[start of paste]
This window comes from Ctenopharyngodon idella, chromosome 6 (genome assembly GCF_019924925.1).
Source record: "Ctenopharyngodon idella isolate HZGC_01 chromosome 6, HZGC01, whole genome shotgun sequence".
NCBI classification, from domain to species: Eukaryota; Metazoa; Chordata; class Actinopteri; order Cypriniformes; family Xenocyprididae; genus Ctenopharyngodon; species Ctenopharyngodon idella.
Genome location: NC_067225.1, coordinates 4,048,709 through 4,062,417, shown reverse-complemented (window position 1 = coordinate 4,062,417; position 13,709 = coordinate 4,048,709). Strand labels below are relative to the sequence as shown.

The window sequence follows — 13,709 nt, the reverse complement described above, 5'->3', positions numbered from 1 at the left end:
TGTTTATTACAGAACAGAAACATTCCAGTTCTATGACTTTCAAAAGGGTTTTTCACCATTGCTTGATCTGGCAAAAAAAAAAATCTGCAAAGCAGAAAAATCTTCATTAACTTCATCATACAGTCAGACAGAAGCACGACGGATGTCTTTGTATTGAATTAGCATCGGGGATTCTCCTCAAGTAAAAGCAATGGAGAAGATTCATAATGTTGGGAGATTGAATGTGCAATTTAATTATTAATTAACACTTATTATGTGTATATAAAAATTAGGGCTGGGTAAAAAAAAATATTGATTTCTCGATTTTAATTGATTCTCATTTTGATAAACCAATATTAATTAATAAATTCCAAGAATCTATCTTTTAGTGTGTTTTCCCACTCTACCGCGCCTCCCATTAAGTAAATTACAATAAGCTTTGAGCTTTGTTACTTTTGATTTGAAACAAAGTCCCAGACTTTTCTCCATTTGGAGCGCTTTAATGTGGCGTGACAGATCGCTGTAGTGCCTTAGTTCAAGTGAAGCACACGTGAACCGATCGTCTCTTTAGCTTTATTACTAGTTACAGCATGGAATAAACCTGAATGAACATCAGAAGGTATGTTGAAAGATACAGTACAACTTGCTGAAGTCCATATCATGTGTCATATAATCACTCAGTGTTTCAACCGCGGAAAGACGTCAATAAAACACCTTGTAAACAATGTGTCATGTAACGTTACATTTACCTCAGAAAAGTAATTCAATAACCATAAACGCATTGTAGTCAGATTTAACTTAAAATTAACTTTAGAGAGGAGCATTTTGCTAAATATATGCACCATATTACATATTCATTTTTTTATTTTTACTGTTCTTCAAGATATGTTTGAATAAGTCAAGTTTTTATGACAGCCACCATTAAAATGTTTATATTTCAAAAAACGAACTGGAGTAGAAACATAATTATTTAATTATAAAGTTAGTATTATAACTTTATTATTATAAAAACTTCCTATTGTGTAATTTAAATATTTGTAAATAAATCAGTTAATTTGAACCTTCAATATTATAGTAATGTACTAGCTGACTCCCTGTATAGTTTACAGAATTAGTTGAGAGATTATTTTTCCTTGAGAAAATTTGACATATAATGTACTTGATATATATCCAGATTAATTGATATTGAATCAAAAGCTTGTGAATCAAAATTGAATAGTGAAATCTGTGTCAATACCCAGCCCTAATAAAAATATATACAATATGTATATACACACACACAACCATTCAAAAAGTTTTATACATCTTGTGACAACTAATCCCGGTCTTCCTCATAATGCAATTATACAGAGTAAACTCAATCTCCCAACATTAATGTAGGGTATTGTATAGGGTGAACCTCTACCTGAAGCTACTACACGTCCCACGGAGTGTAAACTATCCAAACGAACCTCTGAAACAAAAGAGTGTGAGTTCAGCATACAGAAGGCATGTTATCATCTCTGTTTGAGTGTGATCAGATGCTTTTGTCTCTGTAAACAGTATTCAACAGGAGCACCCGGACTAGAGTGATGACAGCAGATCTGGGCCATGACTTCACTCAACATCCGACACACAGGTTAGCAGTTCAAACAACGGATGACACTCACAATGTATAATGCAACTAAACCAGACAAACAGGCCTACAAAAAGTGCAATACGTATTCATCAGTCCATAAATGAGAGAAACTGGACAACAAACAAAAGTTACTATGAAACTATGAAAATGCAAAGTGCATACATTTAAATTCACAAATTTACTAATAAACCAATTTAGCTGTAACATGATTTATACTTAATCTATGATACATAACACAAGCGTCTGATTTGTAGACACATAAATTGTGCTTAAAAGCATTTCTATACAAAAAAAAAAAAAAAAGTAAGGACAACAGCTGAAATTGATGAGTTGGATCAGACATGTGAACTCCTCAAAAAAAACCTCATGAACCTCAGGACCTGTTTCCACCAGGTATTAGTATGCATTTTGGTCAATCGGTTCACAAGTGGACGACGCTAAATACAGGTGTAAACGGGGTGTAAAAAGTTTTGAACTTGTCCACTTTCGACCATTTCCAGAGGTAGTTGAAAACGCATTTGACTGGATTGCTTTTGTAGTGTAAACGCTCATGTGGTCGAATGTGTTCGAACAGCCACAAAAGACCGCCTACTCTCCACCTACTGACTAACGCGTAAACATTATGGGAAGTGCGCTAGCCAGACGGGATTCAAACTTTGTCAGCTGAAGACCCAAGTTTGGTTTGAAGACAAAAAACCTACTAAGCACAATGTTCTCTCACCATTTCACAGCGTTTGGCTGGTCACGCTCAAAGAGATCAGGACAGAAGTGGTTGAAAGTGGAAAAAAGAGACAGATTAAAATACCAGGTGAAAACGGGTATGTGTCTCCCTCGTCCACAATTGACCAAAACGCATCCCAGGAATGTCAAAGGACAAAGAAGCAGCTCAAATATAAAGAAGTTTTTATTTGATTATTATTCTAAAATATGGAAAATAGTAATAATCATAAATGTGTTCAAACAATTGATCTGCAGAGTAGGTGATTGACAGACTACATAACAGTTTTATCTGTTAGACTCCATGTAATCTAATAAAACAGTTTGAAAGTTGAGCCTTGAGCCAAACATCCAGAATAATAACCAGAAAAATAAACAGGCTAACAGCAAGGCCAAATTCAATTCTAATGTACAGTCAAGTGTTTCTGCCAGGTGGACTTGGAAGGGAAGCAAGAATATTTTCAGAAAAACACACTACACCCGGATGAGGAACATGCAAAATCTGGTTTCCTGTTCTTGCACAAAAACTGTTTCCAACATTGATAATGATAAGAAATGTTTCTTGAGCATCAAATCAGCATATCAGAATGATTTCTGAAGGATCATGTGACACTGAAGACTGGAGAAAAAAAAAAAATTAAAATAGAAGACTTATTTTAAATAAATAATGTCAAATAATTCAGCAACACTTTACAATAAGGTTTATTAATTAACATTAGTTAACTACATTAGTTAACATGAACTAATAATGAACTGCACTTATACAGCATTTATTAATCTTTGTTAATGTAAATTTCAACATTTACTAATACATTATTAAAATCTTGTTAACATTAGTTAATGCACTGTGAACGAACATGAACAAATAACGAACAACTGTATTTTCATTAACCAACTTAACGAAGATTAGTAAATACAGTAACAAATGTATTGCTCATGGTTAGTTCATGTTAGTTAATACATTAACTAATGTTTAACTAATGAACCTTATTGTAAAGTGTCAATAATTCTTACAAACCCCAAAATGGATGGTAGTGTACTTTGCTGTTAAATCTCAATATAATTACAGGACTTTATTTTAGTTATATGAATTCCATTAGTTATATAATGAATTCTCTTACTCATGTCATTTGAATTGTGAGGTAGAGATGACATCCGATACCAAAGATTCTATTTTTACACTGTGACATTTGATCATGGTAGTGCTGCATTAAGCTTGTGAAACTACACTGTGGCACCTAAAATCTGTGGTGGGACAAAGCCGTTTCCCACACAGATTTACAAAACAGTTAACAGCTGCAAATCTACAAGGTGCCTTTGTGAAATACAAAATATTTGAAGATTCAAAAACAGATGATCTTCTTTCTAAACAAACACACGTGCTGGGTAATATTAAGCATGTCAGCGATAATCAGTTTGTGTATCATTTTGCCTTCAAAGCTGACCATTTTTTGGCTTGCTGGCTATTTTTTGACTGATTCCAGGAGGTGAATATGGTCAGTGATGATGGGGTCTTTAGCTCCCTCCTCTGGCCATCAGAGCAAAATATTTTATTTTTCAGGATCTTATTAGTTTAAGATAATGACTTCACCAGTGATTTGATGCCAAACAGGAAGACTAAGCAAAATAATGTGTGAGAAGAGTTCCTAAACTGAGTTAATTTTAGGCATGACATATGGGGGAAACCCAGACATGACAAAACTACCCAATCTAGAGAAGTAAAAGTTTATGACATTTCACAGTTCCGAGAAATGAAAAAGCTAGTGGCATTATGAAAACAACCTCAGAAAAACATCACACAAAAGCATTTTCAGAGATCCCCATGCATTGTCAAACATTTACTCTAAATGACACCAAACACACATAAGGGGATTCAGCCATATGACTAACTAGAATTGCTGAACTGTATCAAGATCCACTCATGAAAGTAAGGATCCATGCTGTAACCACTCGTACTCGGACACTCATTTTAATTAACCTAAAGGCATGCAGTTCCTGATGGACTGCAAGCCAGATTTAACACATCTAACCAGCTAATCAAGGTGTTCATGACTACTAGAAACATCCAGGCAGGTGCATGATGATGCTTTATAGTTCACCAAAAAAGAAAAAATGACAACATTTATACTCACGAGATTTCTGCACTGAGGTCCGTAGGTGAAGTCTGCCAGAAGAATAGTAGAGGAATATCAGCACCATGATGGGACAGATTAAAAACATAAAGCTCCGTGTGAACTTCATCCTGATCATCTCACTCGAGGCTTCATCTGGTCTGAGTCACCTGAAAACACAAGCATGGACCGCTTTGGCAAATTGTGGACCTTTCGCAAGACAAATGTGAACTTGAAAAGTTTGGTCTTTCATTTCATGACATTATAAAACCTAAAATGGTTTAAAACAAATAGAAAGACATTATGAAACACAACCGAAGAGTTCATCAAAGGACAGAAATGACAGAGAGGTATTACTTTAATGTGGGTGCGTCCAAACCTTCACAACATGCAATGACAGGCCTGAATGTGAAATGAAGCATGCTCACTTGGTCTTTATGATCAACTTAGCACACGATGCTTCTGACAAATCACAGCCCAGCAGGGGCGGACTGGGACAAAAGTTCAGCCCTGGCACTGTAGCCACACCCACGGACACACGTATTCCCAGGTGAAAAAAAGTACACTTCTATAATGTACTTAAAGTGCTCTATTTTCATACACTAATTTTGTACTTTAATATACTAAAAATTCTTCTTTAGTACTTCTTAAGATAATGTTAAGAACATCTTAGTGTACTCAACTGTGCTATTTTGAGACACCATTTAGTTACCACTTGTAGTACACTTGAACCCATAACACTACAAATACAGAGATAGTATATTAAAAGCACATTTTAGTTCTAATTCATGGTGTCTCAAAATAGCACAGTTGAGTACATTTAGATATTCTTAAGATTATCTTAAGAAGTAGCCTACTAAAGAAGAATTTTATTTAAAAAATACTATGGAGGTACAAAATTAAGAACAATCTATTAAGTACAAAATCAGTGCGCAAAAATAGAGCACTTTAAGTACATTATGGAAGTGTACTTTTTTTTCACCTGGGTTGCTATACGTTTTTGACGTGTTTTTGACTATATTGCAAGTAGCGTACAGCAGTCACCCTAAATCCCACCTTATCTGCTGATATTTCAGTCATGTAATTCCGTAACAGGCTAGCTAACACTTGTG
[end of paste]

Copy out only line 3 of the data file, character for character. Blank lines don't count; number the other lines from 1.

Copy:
NCBI classification, from domain to species: Eukaryota; Metazoa; Chordata; class Actinopteri; order Cypriniformes; family Xenocyprididae; genus Ctenopharyngodon; species Ctenopharyngodon idella.